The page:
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Thaw at last – Cuba and the US get talking

Cuba
Trade
United States
Politics
Thaw

F_A under a Creative Commons Licence

The restoration of diplomatic relations between the US and Cuba announced on Wednesday is welcome – and long overdue.

Cubans have been celebrating in Havana. And – not that you’d guess from some of the news reporting from Miami – it’s been welcomed by Cubans living in the US too.  

The fiercely anti-Castro lobby that reporters go to when wanting ‘the Cuban exile view’ is now in a minority. This is partly due to demographic change as the hardliners grow old or die and a new generation of Cubans living in the US want relations between the two countries to be ‘normalized’.

Normalization has long been high on the list of Cuban commentators living in Cuba too – such as journalist Roberto Veiga, formerly of Espacio Laical, now co-founder of debating forum Cuba Posible in Havana.

The big breakthrough came this week with an agreement, brokered by Pope Francis, to exchange prisoners. The remaining three Cuban intelligence operatives of the ‘Cuban Five’, imprisoned in the US for almost 15 years, were exchanged for two US citizens convicted of spying, including Alan Gross.

Each country will now re-open embassies that have been closed for more than half a century. Some currency, trade, travel and investment restrictions will be relaxed. For example, limits on the amount of money Cubans living in the US can send to relatives in Cuba will increase from $500 to $2,000 a month.

But the prospect of a rapid and full lifting of the US-imposed trade embargo is a far more complicated matter. While there is much that President Obama might be able to achieve using his executive powers, lifting the embargo would need to be passed by a Republican-controlled Congress. Not so easy politically.

Constitutionally too, it is tricky. The embargo’s current incarnation – codified primarily in the 1996 Helms-Burton Act – stipulates that sanctions may not be lifted until Cuba holds free and fair elections and transitions to a democratic government that excludes the Castros. President Raúl Castro is not due to step down until 2018. And while radical economic reforms have been taking place in Cuba since 2011, political space has been opening at a snail’s pace. There is little sign that the Communist government is about to relinquish control – and certainly not at the bidding of the US.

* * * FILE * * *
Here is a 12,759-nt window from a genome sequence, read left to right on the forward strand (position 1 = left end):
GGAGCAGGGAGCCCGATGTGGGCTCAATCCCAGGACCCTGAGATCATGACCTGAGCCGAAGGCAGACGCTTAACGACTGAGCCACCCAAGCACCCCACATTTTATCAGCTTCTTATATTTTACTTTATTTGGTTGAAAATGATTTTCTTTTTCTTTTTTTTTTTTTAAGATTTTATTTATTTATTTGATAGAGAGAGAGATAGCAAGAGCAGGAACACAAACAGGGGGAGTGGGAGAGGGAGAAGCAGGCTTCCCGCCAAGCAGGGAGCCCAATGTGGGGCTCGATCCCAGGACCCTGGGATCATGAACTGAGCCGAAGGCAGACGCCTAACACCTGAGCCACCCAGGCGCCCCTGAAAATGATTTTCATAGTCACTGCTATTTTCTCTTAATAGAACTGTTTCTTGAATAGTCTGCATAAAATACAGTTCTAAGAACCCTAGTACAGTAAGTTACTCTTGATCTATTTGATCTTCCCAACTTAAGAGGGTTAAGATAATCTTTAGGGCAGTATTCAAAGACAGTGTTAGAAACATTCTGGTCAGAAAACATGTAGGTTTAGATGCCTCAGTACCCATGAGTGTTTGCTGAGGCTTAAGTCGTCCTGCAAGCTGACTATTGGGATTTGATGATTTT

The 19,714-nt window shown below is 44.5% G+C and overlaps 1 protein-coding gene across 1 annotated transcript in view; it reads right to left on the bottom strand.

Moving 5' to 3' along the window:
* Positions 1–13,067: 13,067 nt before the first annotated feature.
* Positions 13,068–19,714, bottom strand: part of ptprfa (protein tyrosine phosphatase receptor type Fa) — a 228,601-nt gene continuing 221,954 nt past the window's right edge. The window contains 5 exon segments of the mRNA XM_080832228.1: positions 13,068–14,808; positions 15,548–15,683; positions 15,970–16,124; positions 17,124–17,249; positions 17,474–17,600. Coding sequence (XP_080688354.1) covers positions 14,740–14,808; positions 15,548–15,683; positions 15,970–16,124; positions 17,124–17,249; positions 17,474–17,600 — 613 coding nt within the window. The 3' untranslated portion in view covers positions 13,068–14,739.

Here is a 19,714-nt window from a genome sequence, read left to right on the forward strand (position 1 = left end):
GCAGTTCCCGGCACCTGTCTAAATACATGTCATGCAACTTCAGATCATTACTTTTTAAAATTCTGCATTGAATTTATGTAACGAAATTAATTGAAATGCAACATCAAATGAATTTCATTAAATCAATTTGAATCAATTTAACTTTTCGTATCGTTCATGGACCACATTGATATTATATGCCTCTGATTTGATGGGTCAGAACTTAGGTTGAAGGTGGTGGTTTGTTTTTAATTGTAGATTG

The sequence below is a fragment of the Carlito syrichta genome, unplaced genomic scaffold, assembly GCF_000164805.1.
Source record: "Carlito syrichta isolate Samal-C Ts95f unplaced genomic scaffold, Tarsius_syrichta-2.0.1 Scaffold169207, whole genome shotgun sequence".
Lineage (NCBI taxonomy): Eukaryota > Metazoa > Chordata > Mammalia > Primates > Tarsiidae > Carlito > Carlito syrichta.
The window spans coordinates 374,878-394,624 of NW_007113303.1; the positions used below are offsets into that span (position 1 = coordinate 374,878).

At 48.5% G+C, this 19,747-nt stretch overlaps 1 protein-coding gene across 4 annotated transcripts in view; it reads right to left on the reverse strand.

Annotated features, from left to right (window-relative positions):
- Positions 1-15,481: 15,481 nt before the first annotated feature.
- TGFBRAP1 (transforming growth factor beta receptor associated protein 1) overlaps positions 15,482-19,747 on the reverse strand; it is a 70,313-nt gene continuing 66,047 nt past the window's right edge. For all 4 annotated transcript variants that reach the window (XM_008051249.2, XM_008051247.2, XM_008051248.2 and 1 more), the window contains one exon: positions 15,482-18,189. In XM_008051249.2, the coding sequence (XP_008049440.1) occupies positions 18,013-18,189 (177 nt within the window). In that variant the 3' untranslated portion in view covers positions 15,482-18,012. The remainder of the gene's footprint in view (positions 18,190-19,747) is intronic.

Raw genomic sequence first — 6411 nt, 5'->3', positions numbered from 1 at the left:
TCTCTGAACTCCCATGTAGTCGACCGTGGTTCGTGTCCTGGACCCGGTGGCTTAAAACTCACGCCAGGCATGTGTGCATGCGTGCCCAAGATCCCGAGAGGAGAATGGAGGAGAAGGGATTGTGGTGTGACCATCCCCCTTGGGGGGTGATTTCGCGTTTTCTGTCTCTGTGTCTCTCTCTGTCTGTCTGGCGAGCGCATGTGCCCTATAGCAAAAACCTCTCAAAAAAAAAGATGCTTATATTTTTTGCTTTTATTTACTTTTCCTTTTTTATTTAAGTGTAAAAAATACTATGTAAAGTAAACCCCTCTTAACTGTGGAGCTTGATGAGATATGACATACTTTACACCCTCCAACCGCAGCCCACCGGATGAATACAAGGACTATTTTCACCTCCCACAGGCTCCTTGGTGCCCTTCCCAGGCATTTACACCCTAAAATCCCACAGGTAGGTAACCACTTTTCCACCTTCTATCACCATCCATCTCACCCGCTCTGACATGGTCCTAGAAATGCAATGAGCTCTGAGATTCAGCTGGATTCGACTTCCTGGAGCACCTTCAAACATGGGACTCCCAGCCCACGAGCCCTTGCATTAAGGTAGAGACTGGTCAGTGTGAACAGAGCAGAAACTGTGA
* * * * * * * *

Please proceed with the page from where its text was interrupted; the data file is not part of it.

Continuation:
Rafael Hernández, editor of the influential Cuban magazine Témas, told me earlier this year that he thought it unlikely that the embargo would be lifted but rather that it would ‘fade away’ as more and more exceptions are introduced.

There is plenty of pressure on both sides of the water for the trade blockade to end (or fade away).  It has cost Cuba more than a trillion dollars since it was imposed in 1960. But the US is losing out too. Which is why the US Chamber of Commerce has come out against the embargo, saying that it is harming US business interests, especially those of smaller companies that do not have the means to get around it by registering branches in separate jurisdictions. Meanwhile, other countries are finding ways round the blockade to trade with Cuba and invest in it.

Especially galling for the US is the spectacle of Cuba building a massive $900-million trans-shipment hub at its north coast port of Mariel with Brazilian investment (and Chinese interest). This deep harbour facility, just 144 kilometres away from Florida, would be of greatest use to the US – were it not for the embargo. From 2015, a deeper and wider Panama canal will be able to accommodate giant ‘post-Panamax’ ships carrying three times more cargo, drastically cutting transport costs. Cuba’s new trans-shipment hub at Mariel will be able to accommodate these mega-vessels whose contents can be transferred onto smaller ships for regional distribution – to, say, the US’s east coast ports, in theory...

 When Barack Obama came to power, one of his first foreign policy moves was to express a sincere desire to improve relations with Cuba. For the US there are strong economic incentives and international political ones. Attempts to isolate Cuba in the world have led to the US’s own isolation, as Rob Miller of the Cuba Solidarity Campaign in London points out. Last October, 187 countries at the UN voted against the blockade. Only a handful, including Israel, ever support the US position.

Front cover Cuba issueIf relations are to be normalized, it is also important that the US remove Cuba from its list of ‘states that sponsor terrorism’. This is what has made handling payments so difficult for third parties who want to trade with Cuba but fall foul of US laws. For example, in June this year French bank BNP Paribas was fined a record $8.9 billion by the US regulatory authority after admitting transactions with Cuba.

For more on Cuba see our October issue: The new Cuba – socialist update or capitalist sell-out?

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